Poverty and the Poor in the World's Religious Traditions
Religious Responses to the Problem of Poverty
by William H. Brackney and Rupen Das, Editors
December 2018, 422pp, 6 1/8x9 1/4
1 volume, Praeger

Hardcover: 978-1-4408-4445-4
$85, £66, 74€, A117
eBook Available: 978-1-4408-4446-1
Please contact your preferred eBook vendor for pricing.

Religious organizations have the power to make significant provisions toward relieving poverty. Can they learn from each other in order to make contributions to the global effort to reduce poverty?

This detailed book is a resource for students, practitioners, and leaders interested in how the major world religions have understood poverty and responded to the poor.

Poverty is a universal phenomenon across history, regardless of country or culture. Today, the demographics of the poor are on the rise globally: it is a critical issue. Religious traditions are another universal aspect of human societies, and nearly all religions include directives on how to respond to the poor and systemic poverty. How do the various religious traditions conceptualize poverty, and what do they view as the proper response to the poor?

Poverty and the Poor in the World’s Religious Traditions: Religious Responses to the Problem of Poverty brings together specialists on the religions of the world and their diverse viewpoints to identify how different religious traditions interact with poverty and being poor. It also contains excerpts of religious texts that readers can use as primary documents to illustrate themes such as identifying the poor, religious reasons for being poor, and responses (like charity and development) to the existence of poverty. This book serves as a powerful resource for students of subjects like international development, missiology, comparative religion, theology, social ethics, economics, and organizational leadership as well as for any socially concerned clergy of various faiths.


  • Addresses a topic of great importance: the intersection of religion, a universal cultural phenomenon; and the poor, a population whose demographics are on the rise globally
  • Fills the need for an accurate, authoritative resource on the way poverty and the poor are understood in the world's religions
  • Coedited by a published specialist in world religions and a recognized specialist, academic, and practitioner in international responses to poverty and emergency response in a variety of cultures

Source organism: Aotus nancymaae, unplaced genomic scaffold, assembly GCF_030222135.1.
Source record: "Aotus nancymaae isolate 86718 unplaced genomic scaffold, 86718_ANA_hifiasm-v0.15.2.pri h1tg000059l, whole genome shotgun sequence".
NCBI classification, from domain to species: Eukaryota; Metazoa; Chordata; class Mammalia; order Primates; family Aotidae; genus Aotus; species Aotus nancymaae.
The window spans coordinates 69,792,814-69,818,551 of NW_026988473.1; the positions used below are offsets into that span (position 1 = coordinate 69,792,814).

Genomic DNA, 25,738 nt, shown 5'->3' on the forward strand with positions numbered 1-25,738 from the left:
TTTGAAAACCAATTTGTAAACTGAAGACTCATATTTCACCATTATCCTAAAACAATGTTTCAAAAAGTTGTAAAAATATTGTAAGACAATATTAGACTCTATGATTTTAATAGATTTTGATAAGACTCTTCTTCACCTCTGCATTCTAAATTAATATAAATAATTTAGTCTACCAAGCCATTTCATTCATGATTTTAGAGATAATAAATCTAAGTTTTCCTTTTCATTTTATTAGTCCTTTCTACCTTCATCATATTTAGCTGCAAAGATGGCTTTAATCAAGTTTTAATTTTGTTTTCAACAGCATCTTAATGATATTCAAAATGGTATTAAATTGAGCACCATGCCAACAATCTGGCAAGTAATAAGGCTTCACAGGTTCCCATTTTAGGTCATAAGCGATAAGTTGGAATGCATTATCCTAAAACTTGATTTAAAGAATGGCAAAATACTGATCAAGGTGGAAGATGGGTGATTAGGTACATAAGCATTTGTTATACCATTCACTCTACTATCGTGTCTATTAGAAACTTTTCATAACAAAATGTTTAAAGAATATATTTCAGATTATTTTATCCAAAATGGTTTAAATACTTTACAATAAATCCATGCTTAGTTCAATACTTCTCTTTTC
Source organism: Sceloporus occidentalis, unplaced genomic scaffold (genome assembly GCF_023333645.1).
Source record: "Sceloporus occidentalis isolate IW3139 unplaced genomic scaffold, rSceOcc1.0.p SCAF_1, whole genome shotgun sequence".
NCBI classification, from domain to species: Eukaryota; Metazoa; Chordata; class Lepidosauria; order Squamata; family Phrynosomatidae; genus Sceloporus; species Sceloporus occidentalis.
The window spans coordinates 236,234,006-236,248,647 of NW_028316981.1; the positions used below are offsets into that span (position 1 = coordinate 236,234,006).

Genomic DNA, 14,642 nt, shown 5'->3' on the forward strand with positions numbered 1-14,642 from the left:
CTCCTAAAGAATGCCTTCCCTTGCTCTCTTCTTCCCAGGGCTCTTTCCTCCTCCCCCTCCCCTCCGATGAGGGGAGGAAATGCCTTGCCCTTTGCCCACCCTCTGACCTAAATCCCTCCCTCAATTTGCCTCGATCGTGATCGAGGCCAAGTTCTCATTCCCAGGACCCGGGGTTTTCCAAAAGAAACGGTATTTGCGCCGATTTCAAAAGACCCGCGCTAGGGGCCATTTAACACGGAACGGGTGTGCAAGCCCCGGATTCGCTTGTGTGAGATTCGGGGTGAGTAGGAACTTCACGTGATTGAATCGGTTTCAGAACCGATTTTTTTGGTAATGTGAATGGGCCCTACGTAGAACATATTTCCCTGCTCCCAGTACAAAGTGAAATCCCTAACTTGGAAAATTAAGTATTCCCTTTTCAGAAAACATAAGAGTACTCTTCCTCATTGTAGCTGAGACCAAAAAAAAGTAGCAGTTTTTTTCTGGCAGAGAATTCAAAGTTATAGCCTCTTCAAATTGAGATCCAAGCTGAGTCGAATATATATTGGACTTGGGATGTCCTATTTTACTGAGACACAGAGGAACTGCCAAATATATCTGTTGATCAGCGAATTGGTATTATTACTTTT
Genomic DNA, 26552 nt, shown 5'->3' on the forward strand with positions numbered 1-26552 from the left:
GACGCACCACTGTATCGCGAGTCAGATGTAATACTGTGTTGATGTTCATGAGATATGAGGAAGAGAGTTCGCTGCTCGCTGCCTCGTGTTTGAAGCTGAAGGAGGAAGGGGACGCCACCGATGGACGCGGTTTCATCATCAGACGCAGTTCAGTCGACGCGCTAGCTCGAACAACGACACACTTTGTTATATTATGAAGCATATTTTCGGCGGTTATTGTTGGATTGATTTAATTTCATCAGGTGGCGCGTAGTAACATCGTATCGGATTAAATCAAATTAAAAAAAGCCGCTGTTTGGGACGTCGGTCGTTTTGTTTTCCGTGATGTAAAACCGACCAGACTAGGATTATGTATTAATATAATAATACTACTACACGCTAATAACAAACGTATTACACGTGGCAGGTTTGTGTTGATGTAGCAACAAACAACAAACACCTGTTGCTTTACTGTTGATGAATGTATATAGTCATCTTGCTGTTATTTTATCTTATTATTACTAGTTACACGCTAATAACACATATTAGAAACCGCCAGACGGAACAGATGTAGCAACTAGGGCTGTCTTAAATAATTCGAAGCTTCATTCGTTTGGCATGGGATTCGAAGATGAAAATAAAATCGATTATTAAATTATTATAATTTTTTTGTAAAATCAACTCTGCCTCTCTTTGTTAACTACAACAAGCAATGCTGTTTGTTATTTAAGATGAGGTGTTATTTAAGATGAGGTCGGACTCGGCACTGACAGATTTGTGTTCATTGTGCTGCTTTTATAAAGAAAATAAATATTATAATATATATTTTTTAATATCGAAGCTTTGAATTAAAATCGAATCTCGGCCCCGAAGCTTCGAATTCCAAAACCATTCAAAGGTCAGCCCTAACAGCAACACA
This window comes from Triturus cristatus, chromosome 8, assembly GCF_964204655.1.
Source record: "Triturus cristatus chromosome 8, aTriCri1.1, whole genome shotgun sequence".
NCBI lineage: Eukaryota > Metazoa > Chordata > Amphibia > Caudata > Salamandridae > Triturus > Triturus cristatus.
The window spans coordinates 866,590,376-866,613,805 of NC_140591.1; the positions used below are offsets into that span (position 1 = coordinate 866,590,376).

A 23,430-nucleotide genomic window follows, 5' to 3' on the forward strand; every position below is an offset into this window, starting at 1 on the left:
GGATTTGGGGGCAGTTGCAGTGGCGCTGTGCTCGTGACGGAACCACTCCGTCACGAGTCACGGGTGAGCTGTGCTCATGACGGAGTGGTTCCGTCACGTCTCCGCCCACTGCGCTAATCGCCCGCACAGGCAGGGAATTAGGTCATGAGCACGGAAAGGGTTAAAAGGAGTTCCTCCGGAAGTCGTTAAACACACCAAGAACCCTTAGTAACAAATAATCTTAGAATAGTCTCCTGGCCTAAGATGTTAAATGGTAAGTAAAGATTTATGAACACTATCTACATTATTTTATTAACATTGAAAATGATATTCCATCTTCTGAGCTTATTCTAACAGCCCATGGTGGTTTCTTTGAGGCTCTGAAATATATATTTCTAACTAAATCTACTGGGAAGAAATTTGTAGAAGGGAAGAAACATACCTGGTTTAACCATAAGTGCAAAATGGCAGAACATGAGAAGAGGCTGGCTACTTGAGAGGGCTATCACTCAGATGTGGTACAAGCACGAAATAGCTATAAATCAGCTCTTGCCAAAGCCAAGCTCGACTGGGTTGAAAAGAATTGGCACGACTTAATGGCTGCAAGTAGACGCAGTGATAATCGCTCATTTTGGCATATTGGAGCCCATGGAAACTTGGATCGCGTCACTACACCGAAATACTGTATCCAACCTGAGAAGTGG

William H. Brackney is Millard R. Cherry Distinguished Professor of Christian Thought and Ethics, Emeritus, at Acadia University in Wolfville, Nova Scotia, Canada. Presently, he also holds the Pioneer MacDonald Chair at Carey Theological College in Vancouver, British Columbia. He is the author of more than 50 books in the fields of Christian thought, human rights and the world's religions, and the evolution of social justice. Previously, he has been dean of theology at McMaster University, religion department chair at Baylor University, and a fellow of various research institutes. Brackney also serves on numerous editorial boards and consortia in religion projects and lectures widely in the history of the Christian religious tradition and religious liberty.

Rupen Das is research professor of social justice, compassion, and development at Tyndale University College and Seminary in Toronto, Canada. Previously he was also on the faculty of the International Baptist Theological Study Centre in Amsterdam. Das brings extensive international field experience in relief and development as well as teaching and research in a number of countries and cultures. He is author of Compassion and the Mission of God: Revealing the Invisible Kingdom (2016) and Profiles of Poverty: The Human Face of Poverty in Lebanon (2011).


"Highly recommended. Lower-division undergraduates through faculty and professionals; general readers."—Choice, October 1, 2019
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